In the northern hemisphere, the nights are growing longer
and the cold is getting deeper and more biting. When we
wake up in darkness and arrive home in darkness, it’s easier
to remember why, in ancient times, the weeks leading up to
the winter solstice were fraught with feelings of angst and
On that longest night of the year, our ancestors wondered
whether the sun would return at all. So they kept fires lit
in sympathy with the heat of the sun and sang songs and told
stories to coax that life giving orb to return to the eastern
sky come solstice morning.
Every year, December and the holidays that accompany it
bring feelings of longing and sadness for some people, even
in modern times. This year is no exception.
Some people know that the sun is going to rise tomorrow,
but don’t anticipate it with any pleasure.
They might be living with unimaginable loss.
Or feeling that nothing has worked out out the way they’d hoped,
and they can’t see how it will ever get better.
Or the beliefs that gave their life hope and meaning
have been torn asunder.
If we live long enough, we all experience dark nights of
the soul eventually. And when they happen to occur during
the holidays, they can seem even more bleak.
We’re living through a time of great change right now,
and turmoil is a common experience.
Old ways of being, doing, living are falling away. Weather
patterns are shifting. Structures and roles are disintegrating,
and this sort of disintegration may reflected in your personal
life as well: relationships, careers, finances, home and
health are in disarray for many, many people.
Chaotic change can feel frightening and overwhelming.
And it’s important to remember that big shifts hold the
potential for creative, expansive possibilities we can
barely fathom. Precarious times are ripe for magic and miracles.
When you’re in the middle of a precarious time, though,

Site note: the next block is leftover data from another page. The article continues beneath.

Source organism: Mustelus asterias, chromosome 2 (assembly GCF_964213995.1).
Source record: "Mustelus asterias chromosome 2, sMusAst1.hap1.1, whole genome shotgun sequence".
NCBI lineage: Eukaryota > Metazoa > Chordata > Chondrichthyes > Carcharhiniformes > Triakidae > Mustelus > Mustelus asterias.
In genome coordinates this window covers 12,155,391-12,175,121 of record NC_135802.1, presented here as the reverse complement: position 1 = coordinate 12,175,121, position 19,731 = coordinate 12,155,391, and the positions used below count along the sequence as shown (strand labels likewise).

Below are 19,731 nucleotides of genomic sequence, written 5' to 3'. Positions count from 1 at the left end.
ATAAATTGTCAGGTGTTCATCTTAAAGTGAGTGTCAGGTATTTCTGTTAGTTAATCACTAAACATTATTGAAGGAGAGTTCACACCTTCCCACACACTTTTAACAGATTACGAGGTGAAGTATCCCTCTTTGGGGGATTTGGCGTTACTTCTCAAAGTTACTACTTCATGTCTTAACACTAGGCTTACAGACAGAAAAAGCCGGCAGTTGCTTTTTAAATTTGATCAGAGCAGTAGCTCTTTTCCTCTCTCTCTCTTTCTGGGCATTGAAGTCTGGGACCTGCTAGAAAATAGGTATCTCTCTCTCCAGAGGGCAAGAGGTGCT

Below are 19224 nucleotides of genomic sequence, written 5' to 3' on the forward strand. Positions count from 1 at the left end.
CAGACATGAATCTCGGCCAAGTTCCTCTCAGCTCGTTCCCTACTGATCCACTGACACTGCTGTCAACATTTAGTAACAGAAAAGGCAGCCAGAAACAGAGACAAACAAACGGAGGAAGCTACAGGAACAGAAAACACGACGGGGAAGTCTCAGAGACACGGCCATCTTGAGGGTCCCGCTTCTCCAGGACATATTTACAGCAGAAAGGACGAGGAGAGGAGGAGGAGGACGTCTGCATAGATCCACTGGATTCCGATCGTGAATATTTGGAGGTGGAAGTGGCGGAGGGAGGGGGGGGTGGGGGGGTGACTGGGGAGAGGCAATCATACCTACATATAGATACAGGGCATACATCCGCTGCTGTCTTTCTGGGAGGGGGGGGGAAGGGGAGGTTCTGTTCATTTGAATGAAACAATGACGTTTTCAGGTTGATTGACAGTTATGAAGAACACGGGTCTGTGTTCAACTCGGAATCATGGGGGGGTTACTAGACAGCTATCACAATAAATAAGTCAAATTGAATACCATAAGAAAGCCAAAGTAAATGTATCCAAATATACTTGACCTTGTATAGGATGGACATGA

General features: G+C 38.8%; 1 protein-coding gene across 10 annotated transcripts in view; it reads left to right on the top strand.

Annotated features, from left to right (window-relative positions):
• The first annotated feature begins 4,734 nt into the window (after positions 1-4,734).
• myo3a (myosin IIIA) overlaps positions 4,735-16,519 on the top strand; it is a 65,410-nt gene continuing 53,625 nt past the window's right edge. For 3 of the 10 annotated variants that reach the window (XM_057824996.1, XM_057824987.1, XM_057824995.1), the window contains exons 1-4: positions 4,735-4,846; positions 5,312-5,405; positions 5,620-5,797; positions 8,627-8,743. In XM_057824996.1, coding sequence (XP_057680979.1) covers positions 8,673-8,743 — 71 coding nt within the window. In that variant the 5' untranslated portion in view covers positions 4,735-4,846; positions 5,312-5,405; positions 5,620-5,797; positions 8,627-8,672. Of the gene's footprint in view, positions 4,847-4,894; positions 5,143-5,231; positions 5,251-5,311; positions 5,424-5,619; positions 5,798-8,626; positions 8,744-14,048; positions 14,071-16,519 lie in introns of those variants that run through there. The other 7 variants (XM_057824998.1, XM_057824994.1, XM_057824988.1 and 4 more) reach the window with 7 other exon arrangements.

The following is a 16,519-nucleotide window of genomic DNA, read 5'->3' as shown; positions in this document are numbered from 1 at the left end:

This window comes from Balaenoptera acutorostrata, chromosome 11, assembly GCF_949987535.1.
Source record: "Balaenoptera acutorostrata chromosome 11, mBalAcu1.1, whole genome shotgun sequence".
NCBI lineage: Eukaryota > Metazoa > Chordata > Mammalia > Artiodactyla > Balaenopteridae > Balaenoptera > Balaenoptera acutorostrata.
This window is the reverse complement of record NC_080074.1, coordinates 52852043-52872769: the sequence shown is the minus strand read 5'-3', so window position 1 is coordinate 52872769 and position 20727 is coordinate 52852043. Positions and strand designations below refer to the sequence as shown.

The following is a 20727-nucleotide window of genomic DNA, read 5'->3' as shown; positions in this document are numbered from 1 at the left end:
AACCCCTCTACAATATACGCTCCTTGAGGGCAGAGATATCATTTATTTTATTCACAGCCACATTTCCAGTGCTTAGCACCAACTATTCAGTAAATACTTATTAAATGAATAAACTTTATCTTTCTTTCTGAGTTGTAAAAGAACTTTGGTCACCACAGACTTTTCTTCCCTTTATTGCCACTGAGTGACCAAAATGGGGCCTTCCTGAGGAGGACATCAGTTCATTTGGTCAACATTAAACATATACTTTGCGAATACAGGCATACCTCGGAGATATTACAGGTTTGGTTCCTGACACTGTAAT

it can be hard to believe in the miraculous. Great uncertainty
can make you feel wholly inadequate to the task, even the task
So what can you do when the person you’ve been isn’t
up for navigating through a new reality?
You hold a space for conceiving someone new, someone
who has the wisdom you need to respond to situations
you can’t anticipate.
You surrender to uncertainty.
You trust that by releasing what you’ve known, you’ll
be given the grace you require.
I wrote a poem about that a few years ago, and I offer it
to you again now (below) in hopes that it inspires you
during these extraordinary times, to hold a space for the
person you came here to be.
I believe in your Essential Self.
And I’m praying for you and all beings during this time
The Wisdom of Mary
Say yes to
the Beckoner: that Terrible
Angel whose summons seems
to ask that you turn your back
on everything proper
Convention can take you only where
humanity has been before
and what good is that
to a Cosmos crying out
for something utterly
Conceiving divinity calls for
After all, what deity
ever sprung from known
Be quiet now.
Rest in the waiting.
Let infinity spark
and stretch into
Be willing to be the one
who fits in nowhere
who is unwelcome
whose treasure is unrecognized
by everyone but your Self.
And when the time comes
of everything you’ve known.
Be a portal to the possible:
a vessel through which
©2012, Kimberly V. Schneider
Happy winter holy days.
And if you’d like additional support during these times of great change (or you know someone who could use it), consider my spoken word CD: Terrible Beauty: Poetry and Reflections for Precarious Times. You can listen to a sample track and read about it at: www.kimberlyschneider.com/go/terrible-beauty/